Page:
So what can you do?
Call the Rainwater Club on 23642435/23641690 for information on rainwater harvesting or awareness programmes on water management.
E-mail firstname.lastname@example.org or call 2126855/2126968 to find out about NavachetanaTrust's Project Vananjali.
Plant a sapling
Join a water movement
Close taps tightly
Use water in the knowledge that it won't last forever
Spread the word water is precious.
Facts you should know
SEVENTY-EIGHT per cent of the earth's surface is covered with water; 97 per cent of this is in the oceans, two per cent in the glaciers, and only one per cent is fresh water. Of this one per cent, a third is sub-surface water and the rest is surface water. The surface water is shared by the atmosphere, earth, animals, lakes, rivers, sand particles, and so on.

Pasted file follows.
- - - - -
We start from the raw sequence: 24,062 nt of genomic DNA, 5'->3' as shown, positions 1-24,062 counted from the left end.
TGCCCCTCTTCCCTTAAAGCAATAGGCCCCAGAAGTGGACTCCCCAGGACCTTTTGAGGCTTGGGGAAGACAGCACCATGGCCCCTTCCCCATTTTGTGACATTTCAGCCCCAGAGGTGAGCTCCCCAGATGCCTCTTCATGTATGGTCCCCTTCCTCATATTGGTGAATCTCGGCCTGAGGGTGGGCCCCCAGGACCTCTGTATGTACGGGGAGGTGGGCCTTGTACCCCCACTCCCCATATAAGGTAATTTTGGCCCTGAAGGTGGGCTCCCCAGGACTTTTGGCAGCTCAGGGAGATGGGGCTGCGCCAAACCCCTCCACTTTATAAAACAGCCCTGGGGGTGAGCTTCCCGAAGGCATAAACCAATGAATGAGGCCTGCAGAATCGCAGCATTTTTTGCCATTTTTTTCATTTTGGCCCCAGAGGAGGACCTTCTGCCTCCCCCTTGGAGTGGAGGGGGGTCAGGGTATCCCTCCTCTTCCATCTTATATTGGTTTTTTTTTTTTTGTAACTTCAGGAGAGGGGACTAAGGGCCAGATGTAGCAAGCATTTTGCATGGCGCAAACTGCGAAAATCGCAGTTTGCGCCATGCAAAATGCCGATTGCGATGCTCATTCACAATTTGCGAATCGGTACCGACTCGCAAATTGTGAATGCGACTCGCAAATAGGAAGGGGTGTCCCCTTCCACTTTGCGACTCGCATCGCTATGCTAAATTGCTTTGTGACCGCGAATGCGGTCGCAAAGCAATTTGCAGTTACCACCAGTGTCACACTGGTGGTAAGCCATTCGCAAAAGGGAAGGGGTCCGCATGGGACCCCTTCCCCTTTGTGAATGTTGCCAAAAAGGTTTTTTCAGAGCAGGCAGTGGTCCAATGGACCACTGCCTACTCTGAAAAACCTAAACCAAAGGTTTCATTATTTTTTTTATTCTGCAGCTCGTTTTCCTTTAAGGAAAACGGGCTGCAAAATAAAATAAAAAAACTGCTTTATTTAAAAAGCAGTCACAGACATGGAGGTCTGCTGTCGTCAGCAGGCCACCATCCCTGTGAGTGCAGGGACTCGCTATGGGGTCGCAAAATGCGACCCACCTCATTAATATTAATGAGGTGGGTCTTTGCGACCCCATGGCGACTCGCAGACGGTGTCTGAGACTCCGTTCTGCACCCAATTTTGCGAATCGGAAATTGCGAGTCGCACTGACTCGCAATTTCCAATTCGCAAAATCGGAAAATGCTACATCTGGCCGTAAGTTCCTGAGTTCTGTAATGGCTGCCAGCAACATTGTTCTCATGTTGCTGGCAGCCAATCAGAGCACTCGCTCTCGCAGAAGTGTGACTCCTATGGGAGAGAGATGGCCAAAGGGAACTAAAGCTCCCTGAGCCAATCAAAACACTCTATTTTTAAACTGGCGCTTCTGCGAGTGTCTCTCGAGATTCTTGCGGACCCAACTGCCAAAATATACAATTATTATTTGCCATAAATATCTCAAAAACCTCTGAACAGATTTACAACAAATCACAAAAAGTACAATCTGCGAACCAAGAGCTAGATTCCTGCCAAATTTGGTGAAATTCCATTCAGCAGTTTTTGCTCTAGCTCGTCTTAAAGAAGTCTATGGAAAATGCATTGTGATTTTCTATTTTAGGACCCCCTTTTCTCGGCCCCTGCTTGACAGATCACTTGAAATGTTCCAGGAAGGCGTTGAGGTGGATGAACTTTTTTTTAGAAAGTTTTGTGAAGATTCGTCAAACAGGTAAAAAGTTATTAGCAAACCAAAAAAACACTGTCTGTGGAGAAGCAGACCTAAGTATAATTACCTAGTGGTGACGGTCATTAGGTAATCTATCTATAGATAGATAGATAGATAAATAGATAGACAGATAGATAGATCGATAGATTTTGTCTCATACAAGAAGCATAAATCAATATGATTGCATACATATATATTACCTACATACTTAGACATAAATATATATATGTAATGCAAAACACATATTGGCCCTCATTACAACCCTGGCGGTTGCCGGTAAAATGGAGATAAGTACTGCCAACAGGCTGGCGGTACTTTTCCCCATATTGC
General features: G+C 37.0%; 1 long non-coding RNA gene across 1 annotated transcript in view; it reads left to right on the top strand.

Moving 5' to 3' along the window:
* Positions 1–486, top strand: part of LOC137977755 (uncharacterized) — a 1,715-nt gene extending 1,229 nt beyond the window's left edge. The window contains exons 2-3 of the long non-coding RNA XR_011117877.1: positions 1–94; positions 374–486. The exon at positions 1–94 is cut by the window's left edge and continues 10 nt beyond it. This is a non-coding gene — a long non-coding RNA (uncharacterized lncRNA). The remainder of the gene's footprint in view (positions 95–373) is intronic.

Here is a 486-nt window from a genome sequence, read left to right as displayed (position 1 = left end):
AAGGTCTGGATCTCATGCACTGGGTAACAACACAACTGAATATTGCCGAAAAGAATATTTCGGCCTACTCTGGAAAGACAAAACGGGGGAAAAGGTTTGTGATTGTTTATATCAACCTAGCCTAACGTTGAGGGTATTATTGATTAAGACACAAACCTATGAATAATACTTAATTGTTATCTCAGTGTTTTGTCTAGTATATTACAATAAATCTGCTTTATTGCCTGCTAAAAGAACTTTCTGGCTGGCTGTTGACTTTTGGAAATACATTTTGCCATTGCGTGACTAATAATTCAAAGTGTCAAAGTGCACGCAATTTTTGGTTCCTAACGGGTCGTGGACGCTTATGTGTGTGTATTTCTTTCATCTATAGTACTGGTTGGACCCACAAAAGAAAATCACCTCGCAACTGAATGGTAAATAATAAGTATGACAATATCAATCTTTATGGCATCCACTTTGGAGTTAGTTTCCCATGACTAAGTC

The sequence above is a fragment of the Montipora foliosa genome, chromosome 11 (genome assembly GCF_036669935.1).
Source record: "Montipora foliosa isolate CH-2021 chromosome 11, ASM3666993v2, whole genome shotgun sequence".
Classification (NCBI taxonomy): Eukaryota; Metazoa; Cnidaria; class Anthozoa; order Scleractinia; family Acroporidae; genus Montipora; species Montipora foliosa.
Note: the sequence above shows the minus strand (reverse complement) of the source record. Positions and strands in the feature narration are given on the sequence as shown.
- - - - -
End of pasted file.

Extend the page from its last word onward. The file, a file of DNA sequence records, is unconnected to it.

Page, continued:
Of the world's available water, 73 per cent is used for irrigation and cannot be reclaimed. Twenty-two per cent is used by industry and 5 per cent for domestic use. Ninety per cent of this can be reclaimed.
India's 329 million hectares of land gets enough rainfall to cover the entire area with 1 metre of rain, if distributed evenly.
Eighty per cent of urban areas are impervious to percolation of rainwater.
According to the World Health Organisation, each person needs 200 litres of water per day ideally.
To produce one tonne of paper, 40,000 gallons of water is used. It's 50,000 gallons per tonne for steel and 200,000 to 400,000 gallons per tonne of plastic.